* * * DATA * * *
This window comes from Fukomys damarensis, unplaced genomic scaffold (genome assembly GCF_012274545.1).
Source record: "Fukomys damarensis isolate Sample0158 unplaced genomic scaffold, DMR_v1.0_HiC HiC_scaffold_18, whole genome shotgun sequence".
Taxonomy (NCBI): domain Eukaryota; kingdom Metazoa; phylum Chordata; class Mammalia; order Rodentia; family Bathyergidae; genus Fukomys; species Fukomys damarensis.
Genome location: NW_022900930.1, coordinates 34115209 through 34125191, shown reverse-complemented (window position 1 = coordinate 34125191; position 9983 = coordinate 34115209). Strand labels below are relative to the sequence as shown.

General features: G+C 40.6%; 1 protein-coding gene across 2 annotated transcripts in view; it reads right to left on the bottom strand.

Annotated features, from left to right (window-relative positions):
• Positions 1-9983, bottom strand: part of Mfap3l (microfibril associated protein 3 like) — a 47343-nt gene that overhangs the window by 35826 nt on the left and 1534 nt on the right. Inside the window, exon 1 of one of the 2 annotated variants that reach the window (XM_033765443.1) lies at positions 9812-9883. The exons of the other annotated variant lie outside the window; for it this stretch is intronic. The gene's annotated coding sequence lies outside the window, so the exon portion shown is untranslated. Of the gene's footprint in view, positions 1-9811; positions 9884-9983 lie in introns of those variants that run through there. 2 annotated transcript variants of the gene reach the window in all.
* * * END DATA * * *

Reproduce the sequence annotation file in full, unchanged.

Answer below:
This window comes from Fukomys damarensis, unplaced genomic scaffold (genome assembly GCF_012274545.1).
Source record: "Fukomys damarensis isolate Sample0158 unplaced genomic scaffold, DMR_v1.0_HiC HiC_scaffold_18, whole genome shotgun sequence".
Taxonomy (NCBI): domain Eukaryota; kingdom Metazoa; phylum Chordata; class Mammalia; order Rodentia; family Bathyergidae; genus Fukomys; species Fukomys damarensis.
Genome location: NW_022900930.1, coordinates 34115209 through 34125191, shown reverse-complemented (window position 1 = coordinate 34125191; position 9983 = coordinate 34115209). Strand labels below are relative to the sequence as shown.

General features: G+C 40.6%; 1 protein-coding gene across 2 annotated transcripts in view; it reads right to left on the bottom strand.

Annotated features, from left to right (window-relative positions):
• Positions 1-9983, bottom strand: part of Mfap3l (microfibril associated protein 3 like) — a 47343-nt gene that overhangs the window by 35826 nt on the left and 1534 nt on the right. Inside the window, exon 1 of one of the 2 annotated variants that reach the window (XM_033765443.1) lies at positions 9812-9883. The exons of the other annotated variant lie outside the window; for it this stretch is intronic. The gene's annotated coding sequence lies outside the window, so the exon portion shown is untranslated. Of the gene's footprint in view, positions 1-9811; positions 9884-9983 lie in introns of those variants that run through there. 2 annotated transcript variants of the gene reach the window in all.